INDIANAPOLIS (AP) — Every night this week has something different in store for Ed Carpenter.
There was the appearance with golfer Fuzzy Zoeller, whose spirits brand sponsors his car, at a liquor store Monday night. There was a celebrity bartending turn at a posh steakhouse Wednesday night. More appearances were scheduled around Indianapolis on Thursday and Friday.
It comes with being the hometown hero, the kid who spent his childhood racing around Gasoline Alley, went to school at Butler University and dreamed of winning at the Brickyard.
It also comes with sitting on the pole for the Indy 500.
But if there is anybody who can deal with all the commotion, it may be Carpenter, with his unflappable nature and aw-shucks attitude. Ernie Els may be known as the Big Easy for the golfer's laidback demeanor, but a fitting moniker for Carpenter might simply be, "Easy Ed."
"It's a busy week, and a fun week," Carpenter told The Associated Press while rushing between appearances, where he's signed so many autographs his hand must have hurt. "But when you're on the front row, it can end up putting some unwarranted pressure on you."
Carpenter wasn't always so placid. He had quite a temper when he was younger, a fiery streak that still occasionally flares up when he's in the midst of a tense race.
But the stepson of series founder Tony George, whose family traces its roots to the purchase of Indianapolis Motor Speedway after World War II, Carpenter made a conscious effort to change. Having kids was a part of it — he wanted to be a role model for Makenna, Ryder and Cruz.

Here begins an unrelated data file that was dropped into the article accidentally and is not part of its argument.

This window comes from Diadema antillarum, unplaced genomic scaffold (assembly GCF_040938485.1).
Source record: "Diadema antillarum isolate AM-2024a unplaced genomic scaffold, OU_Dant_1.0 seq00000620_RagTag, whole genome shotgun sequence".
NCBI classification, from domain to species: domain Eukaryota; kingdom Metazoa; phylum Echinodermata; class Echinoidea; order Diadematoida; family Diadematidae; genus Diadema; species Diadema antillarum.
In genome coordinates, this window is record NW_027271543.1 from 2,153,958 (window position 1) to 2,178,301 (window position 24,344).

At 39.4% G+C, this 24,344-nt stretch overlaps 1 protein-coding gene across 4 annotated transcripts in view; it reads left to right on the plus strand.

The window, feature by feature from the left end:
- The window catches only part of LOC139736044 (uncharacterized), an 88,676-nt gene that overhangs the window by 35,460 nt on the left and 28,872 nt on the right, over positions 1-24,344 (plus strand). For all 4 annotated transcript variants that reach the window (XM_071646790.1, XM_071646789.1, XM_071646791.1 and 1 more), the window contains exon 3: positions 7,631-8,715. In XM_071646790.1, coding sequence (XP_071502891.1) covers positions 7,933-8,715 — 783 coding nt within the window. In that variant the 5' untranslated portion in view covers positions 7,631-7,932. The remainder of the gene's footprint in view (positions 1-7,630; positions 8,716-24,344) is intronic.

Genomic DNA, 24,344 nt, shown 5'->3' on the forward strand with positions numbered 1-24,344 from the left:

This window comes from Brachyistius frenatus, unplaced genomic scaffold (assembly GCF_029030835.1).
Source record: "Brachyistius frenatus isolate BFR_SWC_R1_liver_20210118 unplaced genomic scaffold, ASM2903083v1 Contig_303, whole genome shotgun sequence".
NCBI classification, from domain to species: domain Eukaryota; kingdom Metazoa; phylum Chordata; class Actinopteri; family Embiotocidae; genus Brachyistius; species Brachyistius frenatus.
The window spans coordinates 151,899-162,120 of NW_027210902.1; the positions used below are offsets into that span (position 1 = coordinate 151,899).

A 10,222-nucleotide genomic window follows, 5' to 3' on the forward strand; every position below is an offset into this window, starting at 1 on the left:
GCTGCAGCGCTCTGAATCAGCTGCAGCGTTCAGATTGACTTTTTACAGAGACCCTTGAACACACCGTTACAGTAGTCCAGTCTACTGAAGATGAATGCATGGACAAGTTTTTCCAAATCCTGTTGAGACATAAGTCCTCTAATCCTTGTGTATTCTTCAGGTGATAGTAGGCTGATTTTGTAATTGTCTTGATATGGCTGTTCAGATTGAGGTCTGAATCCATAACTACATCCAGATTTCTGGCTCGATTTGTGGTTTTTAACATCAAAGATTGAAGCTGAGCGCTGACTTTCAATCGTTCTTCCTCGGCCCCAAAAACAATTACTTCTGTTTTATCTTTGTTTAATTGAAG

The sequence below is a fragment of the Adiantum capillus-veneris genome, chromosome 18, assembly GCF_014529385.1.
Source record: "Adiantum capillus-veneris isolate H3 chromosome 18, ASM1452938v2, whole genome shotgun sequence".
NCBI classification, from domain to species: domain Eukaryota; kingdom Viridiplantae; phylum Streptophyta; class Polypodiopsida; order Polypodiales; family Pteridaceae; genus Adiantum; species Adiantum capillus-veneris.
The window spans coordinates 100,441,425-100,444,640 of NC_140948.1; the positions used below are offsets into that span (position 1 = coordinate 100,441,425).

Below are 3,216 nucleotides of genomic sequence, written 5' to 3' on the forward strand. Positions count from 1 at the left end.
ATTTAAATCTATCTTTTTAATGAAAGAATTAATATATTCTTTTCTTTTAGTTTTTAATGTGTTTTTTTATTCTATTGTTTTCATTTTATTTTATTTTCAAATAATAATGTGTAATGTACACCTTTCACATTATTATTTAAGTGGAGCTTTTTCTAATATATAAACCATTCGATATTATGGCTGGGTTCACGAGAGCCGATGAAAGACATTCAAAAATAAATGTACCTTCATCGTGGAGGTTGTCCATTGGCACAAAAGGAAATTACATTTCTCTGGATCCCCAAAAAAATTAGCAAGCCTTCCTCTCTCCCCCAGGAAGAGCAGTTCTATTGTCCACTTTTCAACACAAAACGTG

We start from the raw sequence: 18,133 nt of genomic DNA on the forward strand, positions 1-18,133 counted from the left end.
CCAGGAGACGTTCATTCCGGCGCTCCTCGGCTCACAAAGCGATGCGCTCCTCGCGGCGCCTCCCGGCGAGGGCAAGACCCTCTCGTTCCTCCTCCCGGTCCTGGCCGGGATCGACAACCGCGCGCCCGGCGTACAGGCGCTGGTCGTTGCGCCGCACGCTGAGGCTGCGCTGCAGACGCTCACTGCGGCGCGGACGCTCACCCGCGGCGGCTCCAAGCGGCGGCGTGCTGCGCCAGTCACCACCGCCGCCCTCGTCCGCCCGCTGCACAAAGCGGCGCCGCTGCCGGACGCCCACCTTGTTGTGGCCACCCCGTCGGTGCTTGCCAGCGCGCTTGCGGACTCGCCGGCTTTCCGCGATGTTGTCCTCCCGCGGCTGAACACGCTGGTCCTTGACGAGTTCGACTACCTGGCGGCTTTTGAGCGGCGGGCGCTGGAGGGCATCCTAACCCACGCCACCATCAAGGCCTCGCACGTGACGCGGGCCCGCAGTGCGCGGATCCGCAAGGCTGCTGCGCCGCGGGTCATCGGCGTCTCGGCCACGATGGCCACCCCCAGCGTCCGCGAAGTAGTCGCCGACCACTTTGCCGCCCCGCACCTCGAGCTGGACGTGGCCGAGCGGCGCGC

"When I was younger, I didn't control my emotions well enough," Carpenter explained. "It's something I've tried to get better at as I've gotten older, not only in racing but life. My family and kids have made me a lot better person and in turn made me a better driver."
There are other reasons the 33-year-old Carpenter has been able to deal with the chaos that surrounds the pole. For one thing, he went through this entire exercise a year ago.
Back then, he was a one-car team — he's added a second car driven by J.R. Hildebrand this year. And when he landed on the pole, it came as a surprise to him as much as anybody.
When he looks back at the entire race week, he realizes everything was a bit overwhelming.
"It was so exciting last year because going into qualifying I wasn't really eying the pole," said Carpenter, who went on to finish 10th in the race. "This year we knew Day 1 we had a fast car, so you go for it. Especially after last year. You set your sights higher. It's a different experience this time. I would have been more disappointed if we didn't win the pole."
Even though Carpenter is only the 11th driver to win back-to-back poles, he is keenly aware that starting on the front doesn't mean he'll finish there. Last year taught him that.
Or, as Juan Pablo Montoya said recently, "The pole doesn't put your face on the trophy."
Carpenter has also brushed aside any concerns he is stepping into the car for the first time this season. He gave up full-time driver status at the end of last year to focus on ovals, where he is at his best, with Mike Conway driving his car on road and street courses.
The decision has paid off. Conway won at Long Beach in April.
"I think that was a brilliant move," said rival James Hinchcliffe, who will start alongside Carpenter in the middle of the front row on Sunday. "His oval credentials don't need to be highlighted. They speak for themselves. Road racing wasn't his forte."
He's an ace on ovals, though, so Carpenter isn't concerned that he hasn't started a race in seven months. He coolly points out that nobody else has raced on an oval since then, either.
In fact, the only time Carpenter's calm begins to crack is when he talks about winning at Indy. His voice becomes excitable, the words spilling out a little more quickly. He has imagined pulling into Victory Lane too many times to count, envisioning himself hugging the Borg-Warner Trophy and sipping from that cold bottle of milk.
"It's special to most drivers that are here," he said, "and with my family connections to it, my dad — he always felt like he was a steward of this event, and that's who his grandpa was, and I kind of want to be the same way. But it's hugely important to all of us, everyone."